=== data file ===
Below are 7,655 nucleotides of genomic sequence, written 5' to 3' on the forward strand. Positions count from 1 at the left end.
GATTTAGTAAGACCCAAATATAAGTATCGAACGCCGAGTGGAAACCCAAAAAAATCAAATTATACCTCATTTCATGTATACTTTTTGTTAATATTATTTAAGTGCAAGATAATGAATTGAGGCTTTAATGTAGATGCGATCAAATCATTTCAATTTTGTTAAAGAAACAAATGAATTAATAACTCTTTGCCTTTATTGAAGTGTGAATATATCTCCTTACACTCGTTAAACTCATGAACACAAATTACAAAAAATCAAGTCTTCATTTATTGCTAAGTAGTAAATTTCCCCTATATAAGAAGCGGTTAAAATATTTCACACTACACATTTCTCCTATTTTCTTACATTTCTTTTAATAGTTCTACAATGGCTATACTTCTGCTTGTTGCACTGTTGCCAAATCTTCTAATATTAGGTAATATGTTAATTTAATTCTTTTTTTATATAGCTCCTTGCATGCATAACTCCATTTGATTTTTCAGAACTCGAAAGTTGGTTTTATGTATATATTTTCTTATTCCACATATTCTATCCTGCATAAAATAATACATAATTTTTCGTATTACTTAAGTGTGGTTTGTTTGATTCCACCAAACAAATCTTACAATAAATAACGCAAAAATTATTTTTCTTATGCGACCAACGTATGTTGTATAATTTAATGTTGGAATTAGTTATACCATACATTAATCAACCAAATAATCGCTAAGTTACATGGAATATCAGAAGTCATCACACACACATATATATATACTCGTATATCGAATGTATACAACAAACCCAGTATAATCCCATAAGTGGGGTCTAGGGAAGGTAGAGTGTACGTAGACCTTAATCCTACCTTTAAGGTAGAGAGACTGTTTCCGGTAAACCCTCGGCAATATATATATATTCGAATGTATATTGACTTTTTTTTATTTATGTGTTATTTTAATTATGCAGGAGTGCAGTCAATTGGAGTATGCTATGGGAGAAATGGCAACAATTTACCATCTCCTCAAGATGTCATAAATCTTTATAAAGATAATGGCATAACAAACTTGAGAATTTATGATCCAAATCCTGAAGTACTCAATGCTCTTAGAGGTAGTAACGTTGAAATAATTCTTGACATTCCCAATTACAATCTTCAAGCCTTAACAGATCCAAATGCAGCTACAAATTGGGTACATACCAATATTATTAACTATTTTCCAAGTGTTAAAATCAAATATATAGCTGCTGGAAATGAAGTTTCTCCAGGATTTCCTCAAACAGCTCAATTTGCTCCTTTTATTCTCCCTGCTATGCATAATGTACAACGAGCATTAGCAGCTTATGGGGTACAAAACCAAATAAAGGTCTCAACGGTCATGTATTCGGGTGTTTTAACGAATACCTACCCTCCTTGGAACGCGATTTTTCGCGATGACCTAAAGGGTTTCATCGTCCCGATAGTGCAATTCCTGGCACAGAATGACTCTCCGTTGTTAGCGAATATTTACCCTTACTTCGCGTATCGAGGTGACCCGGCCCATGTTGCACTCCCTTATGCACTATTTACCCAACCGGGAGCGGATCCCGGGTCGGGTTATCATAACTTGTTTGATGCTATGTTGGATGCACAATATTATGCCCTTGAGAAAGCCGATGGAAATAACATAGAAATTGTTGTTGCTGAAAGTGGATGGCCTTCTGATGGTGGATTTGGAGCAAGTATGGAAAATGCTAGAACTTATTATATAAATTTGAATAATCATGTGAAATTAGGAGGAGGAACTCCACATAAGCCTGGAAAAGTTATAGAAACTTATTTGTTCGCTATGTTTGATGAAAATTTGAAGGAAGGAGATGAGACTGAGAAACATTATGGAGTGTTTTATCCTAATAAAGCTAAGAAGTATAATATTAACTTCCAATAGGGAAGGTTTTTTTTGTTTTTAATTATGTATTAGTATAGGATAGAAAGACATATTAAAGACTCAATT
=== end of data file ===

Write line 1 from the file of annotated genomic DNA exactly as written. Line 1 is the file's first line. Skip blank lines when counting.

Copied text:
Below are 7,655 nucleotides of genomic sequence, written 5' to 3' on the forward strand. Positions count from 1 at the left end.